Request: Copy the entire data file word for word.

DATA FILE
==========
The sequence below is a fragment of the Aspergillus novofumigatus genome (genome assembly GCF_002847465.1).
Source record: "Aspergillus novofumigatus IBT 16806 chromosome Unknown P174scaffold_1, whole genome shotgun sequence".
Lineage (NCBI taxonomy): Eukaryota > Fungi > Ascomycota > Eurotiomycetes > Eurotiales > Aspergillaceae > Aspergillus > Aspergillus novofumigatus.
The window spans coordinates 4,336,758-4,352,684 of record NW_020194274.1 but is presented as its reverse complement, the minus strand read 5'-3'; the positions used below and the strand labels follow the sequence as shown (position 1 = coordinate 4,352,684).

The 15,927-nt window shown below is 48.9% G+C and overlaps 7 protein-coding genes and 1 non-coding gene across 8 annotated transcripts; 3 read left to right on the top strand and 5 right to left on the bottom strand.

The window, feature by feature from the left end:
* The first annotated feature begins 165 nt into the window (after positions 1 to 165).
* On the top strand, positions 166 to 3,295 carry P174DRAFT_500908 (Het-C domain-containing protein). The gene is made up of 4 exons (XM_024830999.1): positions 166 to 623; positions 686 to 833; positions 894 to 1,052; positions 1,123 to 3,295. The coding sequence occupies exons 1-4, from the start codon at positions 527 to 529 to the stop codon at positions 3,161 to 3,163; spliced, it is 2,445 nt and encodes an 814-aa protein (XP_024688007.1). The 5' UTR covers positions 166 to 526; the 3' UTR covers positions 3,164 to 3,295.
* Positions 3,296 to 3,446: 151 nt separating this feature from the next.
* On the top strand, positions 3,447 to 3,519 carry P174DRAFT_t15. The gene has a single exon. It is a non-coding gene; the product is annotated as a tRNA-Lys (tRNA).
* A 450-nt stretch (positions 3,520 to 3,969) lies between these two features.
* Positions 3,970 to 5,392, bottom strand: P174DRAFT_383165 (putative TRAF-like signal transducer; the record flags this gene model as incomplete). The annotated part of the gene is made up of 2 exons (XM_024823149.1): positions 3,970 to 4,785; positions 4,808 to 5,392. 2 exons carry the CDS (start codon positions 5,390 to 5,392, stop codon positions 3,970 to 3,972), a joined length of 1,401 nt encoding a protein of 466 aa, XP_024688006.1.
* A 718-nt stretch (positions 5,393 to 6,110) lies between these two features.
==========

The sequence below is a fragment of the Aspergillus novofumigatus genome (genome assembly GCF_002847465.1).
Source record: "Aspergillus novofumigatus IBT 16806 chromosome Unknown P174scaffold_1, whole genome shotgun sequence".
Lineage (NCBI taxonomy): Eukaryota > Fungi > Ascomycota > Eurotiomycetes > Eurotiales > Aspergillaceae > Aspergillus > Aspergillus novofumigatus.
The window spans coordinates 4,336,758-4,352,684 of record NW_020194274.1 but is presented as its reverse complement, the minus strand read 5'-3'; the positions used below and the strand labels follow the sequence as shown (position 1 = coordinate 4,352,684).

The 15,927-nt window shown below is 48.9% G+C and overlaps 7 protein-coding genes and 1 non-coding gene across 8 annotated transcripts; 3 read left to right on the top strand and 5 right to left on the bottom strand.

The window, feature by feature from the left end:
* The first annotated feature begins 165 nt into the window (after positions 1 to 165).
* On the top strand, positions 166 to 3,295 carry P174DRAFT_500908 (Het-C domain-containing protein). The gene is made up of 4 exons (XM_024830999.1): positions 166 to 623; positions 686 to 833; positions 894 to 1,052; positions 1,123 to 3,295. The coding sequence occupies exons 1-4, from the start codon at positions 527 to 529 to the stop codon at positions 3,161 to 3,163; spliced, it is 2,445 nt and encodes an 814-aa protein (XP_024688007.1). The 5' UTR covers positions 166 to 526; the 3' UTR covers positions 3,164 to 3,295.
* Positions 3,296 to 3,446: 151 nt separating this feature from the next.
* On the top strand, positions 3,447 to 3,519 carry P174DRAFT_t15. The gene has a single exon. It is a non-coding gene; the product is annotated as a tRNA-Lys (tRNA).
* A 450-nt stretch (positions 3,520 to 3,969) lies between these two features.
* Positions 3,970 to 5,392, bottom strand: P174DRAFT_383165 (putative TRAF-like signal transducer; the record flags this gene model as incomplete). The annotated part of the gene is made up of 2 exons (XM_024823149.1): positions 3,970 to 4,785; positions 4,808 to 5,392. 2 exons carry the CDS (start codon positions 5,390 to 5,392, stop codon positions 3,970 to 3,972), a joined length of 1,401 nt encoding a protein of 466 aa, XP_024688006.1.
* A 718-nt stretch (positions 5,393 to 6,110) lies between these two features.